I think LinesOfCode is a ridiculous measure: if for example, I were told up front that a low LOC was considered "good", I would pack as much in one line as I could. You can do this in the ForthLanguage and in CeePlusPlus for but two examples. Using a measure like LOC to rate programs or programmers reminds me of the Tech Support debacle that Gateway experienced recently: [...]
, if we replace "low number of lines of code" with "low number of keystrokes", we get something which I think is amazingly accurate measure of the work a program has caused despite being a very technical measure. (Or we'd end up with a GraphicalProgrammingLanguage
driven by mouse. ;-) Forces:
- the trouble of actually writing code is directly proportional to the number of key presses the programmer has to make;
- even though most of programming time is spent thinking, the amount of that time is, in my experience, proportional to the amount of writing;
- different programming languages and different algorithms tend to produce differing amounts of thought work and design work, but the amount of thought work needed is, in my experience, directly related to how well the programmer understands the language used and the problem to be solved. Thus, the number of keystrokes in the code corresponds directly to the work caused by the implementation phase(s) / mode(s) of the development.
- so, the only work which is not reflected in number of keystrokes, is the work of learning new things. I don't think anybody expects this work to be estimable in any sensible way.
Also, the number of keystrokes is relatively hard to bluff as a measure of productivity. About the only thing I can think of is making a big bunch of #defines and using short and non-descriptive variable names. But, if your #defines are not appropriate abstractions, they will be of little shortening value; and shorter variable names are not a problem as long as you are actively developing the software (at least I don't ever forget the meaning of my variables unless there is a pause in the development of the software).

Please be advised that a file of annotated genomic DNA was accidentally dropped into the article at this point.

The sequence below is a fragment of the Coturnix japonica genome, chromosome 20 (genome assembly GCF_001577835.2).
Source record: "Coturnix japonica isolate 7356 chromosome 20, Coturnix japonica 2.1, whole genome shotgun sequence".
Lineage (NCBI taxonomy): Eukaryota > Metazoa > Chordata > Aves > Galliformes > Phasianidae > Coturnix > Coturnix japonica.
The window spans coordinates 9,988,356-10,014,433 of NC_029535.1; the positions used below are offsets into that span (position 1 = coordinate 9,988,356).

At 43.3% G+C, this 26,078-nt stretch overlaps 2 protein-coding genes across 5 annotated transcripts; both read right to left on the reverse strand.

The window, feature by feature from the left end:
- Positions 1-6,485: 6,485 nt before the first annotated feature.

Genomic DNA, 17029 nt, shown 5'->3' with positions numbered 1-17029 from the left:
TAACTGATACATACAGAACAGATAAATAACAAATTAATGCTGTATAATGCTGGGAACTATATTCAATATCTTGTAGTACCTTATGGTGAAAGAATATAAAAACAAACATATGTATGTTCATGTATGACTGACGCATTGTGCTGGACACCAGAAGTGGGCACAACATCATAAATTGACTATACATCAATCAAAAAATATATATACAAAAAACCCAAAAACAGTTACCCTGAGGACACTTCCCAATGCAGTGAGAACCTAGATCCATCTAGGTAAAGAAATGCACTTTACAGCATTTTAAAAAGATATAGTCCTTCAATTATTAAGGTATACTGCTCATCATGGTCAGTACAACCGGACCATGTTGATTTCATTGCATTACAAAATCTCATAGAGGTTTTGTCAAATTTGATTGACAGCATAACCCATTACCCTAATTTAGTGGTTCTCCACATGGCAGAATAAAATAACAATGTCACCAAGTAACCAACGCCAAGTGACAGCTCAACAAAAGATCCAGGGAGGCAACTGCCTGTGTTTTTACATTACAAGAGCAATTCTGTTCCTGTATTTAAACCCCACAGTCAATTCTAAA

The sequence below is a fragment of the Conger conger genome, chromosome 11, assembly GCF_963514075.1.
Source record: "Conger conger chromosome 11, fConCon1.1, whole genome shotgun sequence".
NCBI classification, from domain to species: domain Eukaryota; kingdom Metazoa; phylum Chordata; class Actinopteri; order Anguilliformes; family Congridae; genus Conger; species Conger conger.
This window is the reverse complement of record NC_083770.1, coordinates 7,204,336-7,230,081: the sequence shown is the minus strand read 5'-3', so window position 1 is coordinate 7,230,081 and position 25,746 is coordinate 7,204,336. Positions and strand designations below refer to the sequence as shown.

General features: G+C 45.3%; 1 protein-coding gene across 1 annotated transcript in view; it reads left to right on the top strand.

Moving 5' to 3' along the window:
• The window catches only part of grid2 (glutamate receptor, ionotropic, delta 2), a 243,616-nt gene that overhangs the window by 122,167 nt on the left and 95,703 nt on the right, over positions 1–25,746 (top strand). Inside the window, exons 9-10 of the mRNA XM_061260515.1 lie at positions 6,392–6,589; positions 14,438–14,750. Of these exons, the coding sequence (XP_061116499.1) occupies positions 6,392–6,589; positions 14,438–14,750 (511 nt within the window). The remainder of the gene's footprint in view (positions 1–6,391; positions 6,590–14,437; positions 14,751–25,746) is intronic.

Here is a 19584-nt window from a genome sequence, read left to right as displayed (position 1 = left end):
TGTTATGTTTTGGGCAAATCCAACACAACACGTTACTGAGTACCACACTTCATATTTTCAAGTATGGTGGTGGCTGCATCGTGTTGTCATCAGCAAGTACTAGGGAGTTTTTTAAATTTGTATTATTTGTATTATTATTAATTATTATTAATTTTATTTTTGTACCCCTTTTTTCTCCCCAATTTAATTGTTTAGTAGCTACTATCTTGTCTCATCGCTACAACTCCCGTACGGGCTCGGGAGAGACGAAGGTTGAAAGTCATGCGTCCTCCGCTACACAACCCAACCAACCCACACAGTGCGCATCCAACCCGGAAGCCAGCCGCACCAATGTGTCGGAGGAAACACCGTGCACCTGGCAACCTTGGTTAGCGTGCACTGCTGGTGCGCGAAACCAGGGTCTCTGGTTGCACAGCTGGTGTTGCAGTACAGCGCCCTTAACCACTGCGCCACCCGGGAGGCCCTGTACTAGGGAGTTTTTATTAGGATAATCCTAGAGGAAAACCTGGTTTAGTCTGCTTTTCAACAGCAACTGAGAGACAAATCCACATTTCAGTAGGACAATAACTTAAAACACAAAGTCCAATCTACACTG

Also, defining language-level abbreviation for common cases, as Perl does, will not spoil this measure. Unless the abbreviations are very well-chosen, they don't help much, and make other constructs correspondingly longer. And if the abbreviation are
well-chosen, they genuinely increase the expressiveness of the language.
This way of thinking points into a theoretical claim: the complexity of a problem is directly proportional to its KolmogorovComplexity
, and the value of a tool for solving a problem can be directly estimated by the KolmogorovComplexity
it gives for the problem.
Counting the number of keystrokes goes often against maintainability, but not always. After all, when changes come, the length of the expressions to be changed governs how much work there is to the changes. What this does not take into account is understanding the change, understanding where the change is to land and testing the change; but these are things you have to do anyway, and I claim they are not affected drastically by the terseness of a program. -- PanuKalliokoski
I believe NumberOfTokens?
is a completely superior - but still fundamentally flawed - measure. -- DanielBrockman
Also, the number of keystrokes is relatively hard to bluff as a measure of productivity.
Given that a 'low number' is a good thing, and that WellFactoredCode
will have a lower number than code that violates OnceAndOnlyOnce